Minimalism and Expressivism

Fritz McDonald (Oakland University)

There has been a great deal of discussion in the recent philosophical literature of the relationship between the minimalist theory of truth and the expressivist metaethical theory. One group of philosophers contends that minimalism and expressivism are compatible, the other group contends that such theories are incompatible. Following Simon Blackburn (manuscript), I will call the former position ‘compatibilism’ and the latter position ‘incompatiblism.’ Even those compatibilist philosophers who hold that there is no conflict or tension between these two theories—minimalism and expressivism—typically think that some revision of minimalism is required to accommodate expressivism. The claim that there is such an incompatibility, I will argue, is based on a misunderstanding of the historical roots of expressivism, the motivations behind the expressivist theory, and the essential commitments of expressivism. I will present an account of the expressivist theory that is clearly consistent with minimalism.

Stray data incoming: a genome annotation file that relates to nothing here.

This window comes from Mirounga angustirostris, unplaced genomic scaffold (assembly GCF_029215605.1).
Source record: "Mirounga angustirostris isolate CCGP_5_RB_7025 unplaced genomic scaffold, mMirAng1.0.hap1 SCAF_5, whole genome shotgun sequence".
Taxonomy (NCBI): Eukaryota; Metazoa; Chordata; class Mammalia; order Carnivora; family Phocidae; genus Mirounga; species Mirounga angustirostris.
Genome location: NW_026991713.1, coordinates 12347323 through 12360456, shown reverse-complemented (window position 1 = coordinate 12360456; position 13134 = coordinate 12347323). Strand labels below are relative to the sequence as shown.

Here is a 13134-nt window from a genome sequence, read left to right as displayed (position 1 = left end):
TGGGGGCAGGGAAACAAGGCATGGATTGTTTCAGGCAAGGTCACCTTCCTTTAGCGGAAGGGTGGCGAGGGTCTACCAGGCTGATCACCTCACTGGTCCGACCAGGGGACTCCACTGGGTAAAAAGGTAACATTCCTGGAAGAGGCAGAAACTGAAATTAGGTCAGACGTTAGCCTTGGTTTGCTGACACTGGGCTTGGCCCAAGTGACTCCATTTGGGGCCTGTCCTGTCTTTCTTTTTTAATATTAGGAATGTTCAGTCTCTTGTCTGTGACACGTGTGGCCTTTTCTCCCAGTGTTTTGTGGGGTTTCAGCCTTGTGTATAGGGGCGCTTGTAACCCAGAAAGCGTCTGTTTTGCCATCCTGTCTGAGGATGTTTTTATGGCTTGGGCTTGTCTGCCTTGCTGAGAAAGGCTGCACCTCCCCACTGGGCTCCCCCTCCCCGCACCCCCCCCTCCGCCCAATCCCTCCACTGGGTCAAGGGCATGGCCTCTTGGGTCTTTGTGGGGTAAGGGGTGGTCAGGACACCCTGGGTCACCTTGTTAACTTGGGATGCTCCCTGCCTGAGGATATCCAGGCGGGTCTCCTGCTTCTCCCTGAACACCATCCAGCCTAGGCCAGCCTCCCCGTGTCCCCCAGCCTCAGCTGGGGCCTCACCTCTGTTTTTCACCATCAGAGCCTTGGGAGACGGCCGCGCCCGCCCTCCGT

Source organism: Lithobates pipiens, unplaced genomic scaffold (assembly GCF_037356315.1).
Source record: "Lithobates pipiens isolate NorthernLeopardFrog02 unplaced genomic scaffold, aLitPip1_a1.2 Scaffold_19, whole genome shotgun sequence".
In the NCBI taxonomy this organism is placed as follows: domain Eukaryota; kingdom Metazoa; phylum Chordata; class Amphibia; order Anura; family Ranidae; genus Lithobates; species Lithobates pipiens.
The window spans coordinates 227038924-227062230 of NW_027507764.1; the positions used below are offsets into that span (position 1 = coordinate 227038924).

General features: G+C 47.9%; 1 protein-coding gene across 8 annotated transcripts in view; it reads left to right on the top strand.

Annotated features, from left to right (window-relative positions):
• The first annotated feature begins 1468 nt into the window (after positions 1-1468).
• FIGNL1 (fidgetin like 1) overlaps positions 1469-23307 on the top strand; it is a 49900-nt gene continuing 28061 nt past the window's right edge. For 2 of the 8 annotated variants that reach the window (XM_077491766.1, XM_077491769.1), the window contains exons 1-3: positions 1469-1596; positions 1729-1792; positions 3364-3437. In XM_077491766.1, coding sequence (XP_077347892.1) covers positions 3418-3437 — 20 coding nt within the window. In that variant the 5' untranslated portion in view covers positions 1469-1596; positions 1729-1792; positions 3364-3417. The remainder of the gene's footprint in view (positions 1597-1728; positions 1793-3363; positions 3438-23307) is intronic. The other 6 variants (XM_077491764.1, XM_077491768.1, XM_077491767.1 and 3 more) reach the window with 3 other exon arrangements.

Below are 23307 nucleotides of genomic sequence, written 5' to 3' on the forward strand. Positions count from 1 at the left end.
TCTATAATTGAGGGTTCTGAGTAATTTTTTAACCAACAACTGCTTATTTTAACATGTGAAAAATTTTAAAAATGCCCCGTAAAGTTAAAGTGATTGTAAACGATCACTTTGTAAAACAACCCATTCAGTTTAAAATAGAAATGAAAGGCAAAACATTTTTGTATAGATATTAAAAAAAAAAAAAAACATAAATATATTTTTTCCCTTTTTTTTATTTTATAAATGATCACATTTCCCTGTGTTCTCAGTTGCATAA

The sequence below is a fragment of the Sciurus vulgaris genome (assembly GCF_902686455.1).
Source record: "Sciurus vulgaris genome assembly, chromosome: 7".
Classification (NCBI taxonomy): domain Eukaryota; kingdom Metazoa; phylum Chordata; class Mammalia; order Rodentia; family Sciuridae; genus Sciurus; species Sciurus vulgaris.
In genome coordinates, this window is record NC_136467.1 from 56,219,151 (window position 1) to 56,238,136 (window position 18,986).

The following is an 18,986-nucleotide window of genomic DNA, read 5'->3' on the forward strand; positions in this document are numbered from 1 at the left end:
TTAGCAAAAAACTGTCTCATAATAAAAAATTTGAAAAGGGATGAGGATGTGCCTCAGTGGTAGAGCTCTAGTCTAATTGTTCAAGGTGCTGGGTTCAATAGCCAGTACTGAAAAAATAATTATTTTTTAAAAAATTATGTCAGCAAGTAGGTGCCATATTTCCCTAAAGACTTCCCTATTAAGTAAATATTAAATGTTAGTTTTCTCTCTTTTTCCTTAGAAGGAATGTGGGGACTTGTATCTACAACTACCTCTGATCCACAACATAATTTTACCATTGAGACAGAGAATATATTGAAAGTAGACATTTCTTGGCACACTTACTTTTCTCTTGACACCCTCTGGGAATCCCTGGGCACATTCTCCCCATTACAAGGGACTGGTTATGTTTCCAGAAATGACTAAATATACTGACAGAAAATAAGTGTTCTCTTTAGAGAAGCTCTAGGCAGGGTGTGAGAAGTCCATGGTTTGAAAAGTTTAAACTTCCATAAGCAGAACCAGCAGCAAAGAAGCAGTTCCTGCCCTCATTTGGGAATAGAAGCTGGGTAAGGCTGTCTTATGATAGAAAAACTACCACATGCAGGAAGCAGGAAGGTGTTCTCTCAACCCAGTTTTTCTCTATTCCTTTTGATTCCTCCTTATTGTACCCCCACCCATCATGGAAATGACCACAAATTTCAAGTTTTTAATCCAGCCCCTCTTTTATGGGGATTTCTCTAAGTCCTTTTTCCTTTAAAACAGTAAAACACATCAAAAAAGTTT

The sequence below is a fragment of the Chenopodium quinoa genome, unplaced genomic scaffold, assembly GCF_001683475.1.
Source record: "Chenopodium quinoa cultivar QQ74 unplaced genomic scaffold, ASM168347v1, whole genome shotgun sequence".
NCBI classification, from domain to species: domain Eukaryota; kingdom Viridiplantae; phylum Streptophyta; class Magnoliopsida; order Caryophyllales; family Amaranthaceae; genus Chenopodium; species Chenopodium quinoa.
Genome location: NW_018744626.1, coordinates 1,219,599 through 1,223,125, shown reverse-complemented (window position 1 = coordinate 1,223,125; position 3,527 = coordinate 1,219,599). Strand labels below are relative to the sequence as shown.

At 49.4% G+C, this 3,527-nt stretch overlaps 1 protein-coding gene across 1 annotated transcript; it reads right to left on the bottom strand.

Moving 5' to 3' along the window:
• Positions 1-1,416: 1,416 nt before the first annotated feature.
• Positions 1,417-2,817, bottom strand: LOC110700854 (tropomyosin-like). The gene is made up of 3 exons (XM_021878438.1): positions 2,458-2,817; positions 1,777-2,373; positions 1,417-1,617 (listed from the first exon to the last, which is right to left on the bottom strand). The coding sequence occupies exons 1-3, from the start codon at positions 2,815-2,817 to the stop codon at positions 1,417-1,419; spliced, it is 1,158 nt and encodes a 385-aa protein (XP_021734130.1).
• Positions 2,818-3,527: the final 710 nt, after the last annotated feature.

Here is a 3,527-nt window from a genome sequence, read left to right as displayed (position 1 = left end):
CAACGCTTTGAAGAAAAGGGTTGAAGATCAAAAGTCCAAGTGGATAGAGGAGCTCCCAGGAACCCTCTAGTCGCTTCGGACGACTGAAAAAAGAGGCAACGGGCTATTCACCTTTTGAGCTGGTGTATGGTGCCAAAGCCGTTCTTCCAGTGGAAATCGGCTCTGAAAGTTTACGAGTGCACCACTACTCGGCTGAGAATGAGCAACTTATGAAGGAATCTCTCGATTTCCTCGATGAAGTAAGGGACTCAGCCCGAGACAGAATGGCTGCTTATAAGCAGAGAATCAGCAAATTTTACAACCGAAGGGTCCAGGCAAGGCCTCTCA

Keywords. Minimalism, expressivism, truth, metaethics, Gibbard, Blackburn, realism, anti-realism, quasi-realism

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Citations. Reference this paper as: McDonald, F. (2012). Minimalism and Expressivism. Ethics in Progress Quarterly, Volume 3, Issue 1, pp. 9—30, available online at ethicsinprogress.org.